Fishing

Roger Phillips: Recreation's political clout is gradually building

In most towns and cities in the West, no one needs to explain that recreation is not just an attraction, it's part the fabric of communities and their economies. 

At the same time, recreation's political clout is rarely powerful, especially at the state and national levels. That appears to be gradually changing, as a report in the Outdoor Alliance recently pointed out. 

In Idaho, it may not be apparent, especially in the statehouse, but if you wade into the wonky paper the Alliance produced, it references Idaho Outdoor Business Council, Idaho Conservation League, and how recreationists have been actively involved in shaping the Boulder/Whiteclouds wilderness proposal. 

I've long believed outdoor recreation is an under-appreciated economic driver in Idaho and either a sleeping giant or a neutered one.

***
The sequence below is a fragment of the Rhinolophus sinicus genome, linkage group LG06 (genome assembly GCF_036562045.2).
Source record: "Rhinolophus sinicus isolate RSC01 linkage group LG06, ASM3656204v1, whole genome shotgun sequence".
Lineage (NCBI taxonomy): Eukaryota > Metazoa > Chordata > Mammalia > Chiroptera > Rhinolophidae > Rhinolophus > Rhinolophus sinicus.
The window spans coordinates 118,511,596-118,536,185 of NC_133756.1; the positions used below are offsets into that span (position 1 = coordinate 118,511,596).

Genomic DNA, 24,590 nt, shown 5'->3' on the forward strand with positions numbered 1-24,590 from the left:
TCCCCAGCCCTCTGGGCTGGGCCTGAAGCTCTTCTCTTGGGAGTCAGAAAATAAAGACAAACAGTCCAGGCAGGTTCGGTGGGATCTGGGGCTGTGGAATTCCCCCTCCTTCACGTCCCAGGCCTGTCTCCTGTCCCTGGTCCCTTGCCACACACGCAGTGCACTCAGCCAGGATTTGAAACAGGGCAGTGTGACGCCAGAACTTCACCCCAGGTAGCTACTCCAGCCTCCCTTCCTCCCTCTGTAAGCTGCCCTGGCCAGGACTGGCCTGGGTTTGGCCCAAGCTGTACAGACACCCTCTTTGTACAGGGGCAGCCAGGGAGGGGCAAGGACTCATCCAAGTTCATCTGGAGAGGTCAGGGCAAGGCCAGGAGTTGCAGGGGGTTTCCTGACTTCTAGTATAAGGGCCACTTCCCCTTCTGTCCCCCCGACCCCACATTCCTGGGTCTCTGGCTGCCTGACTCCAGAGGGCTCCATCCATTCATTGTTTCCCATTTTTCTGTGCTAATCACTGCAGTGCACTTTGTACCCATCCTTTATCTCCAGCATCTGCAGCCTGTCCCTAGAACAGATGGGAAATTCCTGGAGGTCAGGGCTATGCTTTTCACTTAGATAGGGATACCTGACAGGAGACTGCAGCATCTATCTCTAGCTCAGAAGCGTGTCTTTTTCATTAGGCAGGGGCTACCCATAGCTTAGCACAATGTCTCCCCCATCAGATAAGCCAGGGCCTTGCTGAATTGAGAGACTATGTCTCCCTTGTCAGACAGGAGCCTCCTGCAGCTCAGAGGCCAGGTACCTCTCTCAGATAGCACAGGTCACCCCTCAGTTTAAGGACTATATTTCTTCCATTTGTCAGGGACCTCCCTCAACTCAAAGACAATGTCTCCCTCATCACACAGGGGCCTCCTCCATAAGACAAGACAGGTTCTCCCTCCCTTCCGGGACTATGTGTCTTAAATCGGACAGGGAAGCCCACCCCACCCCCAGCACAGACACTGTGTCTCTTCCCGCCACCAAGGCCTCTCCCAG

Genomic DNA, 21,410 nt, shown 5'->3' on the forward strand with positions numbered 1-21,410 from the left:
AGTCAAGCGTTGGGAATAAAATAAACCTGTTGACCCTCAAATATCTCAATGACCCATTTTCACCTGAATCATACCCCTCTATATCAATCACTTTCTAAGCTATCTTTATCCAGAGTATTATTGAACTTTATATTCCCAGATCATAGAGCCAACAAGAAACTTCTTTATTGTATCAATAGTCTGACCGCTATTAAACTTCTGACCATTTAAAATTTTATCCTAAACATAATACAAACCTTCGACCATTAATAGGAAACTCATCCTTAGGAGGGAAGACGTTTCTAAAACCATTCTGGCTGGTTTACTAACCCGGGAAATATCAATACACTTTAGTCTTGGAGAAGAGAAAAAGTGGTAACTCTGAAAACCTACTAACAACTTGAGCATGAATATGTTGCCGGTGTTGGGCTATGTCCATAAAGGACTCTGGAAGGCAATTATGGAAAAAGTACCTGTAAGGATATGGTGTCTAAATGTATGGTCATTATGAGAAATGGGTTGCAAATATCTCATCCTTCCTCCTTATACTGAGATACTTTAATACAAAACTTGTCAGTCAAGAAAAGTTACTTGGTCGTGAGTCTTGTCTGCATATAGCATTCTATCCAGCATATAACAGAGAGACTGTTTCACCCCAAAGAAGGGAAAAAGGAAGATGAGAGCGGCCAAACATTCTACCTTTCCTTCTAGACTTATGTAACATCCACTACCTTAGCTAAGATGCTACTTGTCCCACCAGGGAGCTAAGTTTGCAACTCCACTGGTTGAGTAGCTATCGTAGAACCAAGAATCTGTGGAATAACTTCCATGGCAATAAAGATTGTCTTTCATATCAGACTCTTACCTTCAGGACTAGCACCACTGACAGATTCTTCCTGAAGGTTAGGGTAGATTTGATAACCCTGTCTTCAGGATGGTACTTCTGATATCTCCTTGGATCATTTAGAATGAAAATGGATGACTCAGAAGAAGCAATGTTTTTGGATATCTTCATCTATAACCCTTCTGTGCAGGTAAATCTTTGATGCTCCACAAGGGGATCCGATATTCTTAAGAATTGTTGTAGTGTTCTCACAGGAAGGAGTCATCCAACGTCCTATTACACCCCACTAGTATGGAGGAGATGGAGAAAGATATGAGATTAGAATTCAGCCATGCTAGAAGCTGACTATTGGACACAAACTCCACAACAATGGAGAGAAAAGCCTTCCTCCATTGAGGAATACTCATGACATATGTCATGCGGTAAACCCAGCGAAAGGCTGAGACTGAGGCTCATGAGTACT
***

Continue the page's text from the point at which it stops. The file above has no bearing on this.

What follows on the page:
The Alliance points out that the appointment of Sally Jewell, former CEO of REI, as the Department of Interior Secretary, was a landmark shift in the clout of recreation at a federal level, and "like a snowball rolling downhill, a clear signal of gathering momentum for outdoor recreation."

Another recent example is recreationists and recreation-oriented businesses are largely leading the charge in the fight against states attempting to take ownership or management of federal lands. 

There are many other changes happening, and signs that recreation's clout is gradually growing. Go here to see Alliance's report. 

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